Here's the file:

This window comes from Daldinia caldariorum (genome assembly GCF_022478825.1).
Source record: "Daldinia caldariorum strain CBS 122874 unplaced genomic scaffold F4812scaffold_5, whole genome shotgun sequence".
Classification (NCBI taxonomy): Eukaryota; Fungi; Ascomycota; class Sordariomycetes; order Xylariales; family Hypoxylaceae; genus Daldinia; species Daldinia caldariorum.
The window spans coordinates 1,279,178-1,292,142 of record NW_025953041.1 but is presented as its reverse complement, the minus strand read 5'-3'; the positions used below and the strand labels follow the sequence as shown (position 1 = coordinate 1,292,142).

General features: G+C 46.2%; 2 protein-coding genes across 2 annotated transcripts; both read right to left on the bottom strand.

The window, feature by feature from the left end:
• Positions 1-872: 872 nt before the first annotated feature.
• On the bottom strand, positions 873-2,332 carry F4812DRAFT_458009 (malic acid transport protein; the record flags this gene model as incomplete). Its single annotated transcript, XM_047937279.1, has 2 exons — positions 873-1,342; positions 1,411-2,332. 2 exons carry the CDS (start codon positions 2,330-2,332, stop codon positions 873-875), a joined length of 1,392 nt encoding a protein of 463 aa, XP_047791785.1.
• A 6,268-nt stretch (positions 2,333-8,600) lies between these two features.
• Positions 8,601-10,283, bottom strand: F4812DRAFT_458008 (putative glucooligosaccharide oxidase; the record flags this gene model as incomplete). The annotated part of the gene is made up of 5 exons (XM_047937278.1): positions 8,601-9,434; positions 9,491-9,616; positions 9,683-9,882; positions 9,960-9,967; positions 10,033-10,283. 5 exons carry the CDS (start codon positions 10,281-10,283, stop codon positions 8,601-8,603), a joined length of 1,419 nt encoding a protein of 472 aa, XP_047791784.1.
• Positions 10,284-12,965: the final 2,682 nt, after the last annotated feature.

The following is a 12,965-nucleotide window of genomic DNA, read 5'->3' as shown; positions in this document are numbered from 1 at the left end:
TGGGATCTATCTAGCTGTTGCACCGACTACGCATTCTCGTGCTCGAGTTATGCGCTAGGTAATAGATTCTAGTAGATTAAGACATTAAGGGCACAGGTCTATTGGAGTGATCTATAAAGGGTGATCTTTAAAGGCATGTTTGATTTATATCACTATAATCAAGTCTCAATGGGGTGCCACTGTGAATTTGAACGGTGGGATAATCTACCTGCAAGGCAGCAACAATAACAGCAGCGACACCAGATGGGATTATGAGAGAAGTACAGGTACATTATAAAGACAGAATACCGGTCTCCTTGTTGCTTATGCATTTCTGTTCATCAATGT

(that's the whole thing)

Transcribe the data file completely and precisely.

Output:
This window comes from Daldinia caldariorum (genome assembly GCF_022478825.1).
Source record: "Daldinia caldariorum strain CBS 122874 unplaced genomic scaffold F4812scaffold_5, whole genome shotgun sequence".
Classification (NCBI taxonomy): Eukaryota; Fungi; Ascomycota; class Sordariomycetes; order Xylariales; family Hypoxylaceae; genus Daldinia; species Daldinia caldariorum.
The window spans coordinates 1,279,178-1,292,142 of record NW_025953041.1 but is presented as its reverse complement, the minus strand read 5'-3'; the positions used below and the strand labels follow the sequence as shown (position 1 = coordinate 1,292,142).

General features: G+C 46.2%; 2 protein-coding genes across 2 annotated transcripts; both read right to left on the bottom strand.

The window, feature by feature from the left end:
• Positions 1-872: 872 nt before the first annotated feature.
• On the bottom strand, positions 873-2,332 carry F4812DRAFT_458009 (malic acid transport protein; the record flags this gene model as incomplete). Its single annotated transcript, XM_047937279.1, has 2 exons — positions 873-1,342; positions 1,411-2,332. 2 exons carry the CDS (start codon positions 2,330-2,332, stop codon positions 873-875), a joined length of 1,392 nt encoding a protein of 463 aa, XP_047791785.1.
• A 6,268-nt stretch (positions 2,333-8,600) lies between these two features.
• Positions 8,601-10,283, bottom strand: F4812DRAFT_458008 (putative glucooligosaccharide oxidase; the record flags this gene model as incomplete). The annotated part of the gene is made up of 5 exons (XM_047937278.1): positions 8,601-9,434; positions 9,491-9,616; positions 9,683-9,882; positions 9,960-9,967; positions 10,033-10,283. 5 exons carry the CDS (start codon positions 10,281-10,283, stop codon positions 8,601-8,603), a joined length of 1,419 nt encoding a protein of 472 aa, XP_047791784.1.
• Positions 10,284-12,965: the final 2,682 nt, after the last annotated feature.

The following is a 12,965-nucleotide window of genomic DNA, read 5'->3' as shown; positions in this document are numbered from 1 at the left end:
TGGGATCTATCTAGCTGTTGCACCGACTACGCATTCTCGTGCTCGAGTTATGCGCTAGGTAATAGATTCTAGTAGATTAAGACATTAAGGGCACAGGTCTATTGGAGTGATCTATAAAGGGTGATCTTTAAAGGCATGTTTGATTTATATCACTATAATCAAGTCTCAATGGGGTGCCACTGTGAATTTGAACGGTGGGATAATCTACCTGCAAGGCAGCAACAATAACAGCAGCGACACCAGATGGGATTATGAGAGAAGTACAGGTACATTATAAAGACAGAATACCGGTCTCCTTGTTGCTTATGCATTTCTGTTCATCAATGT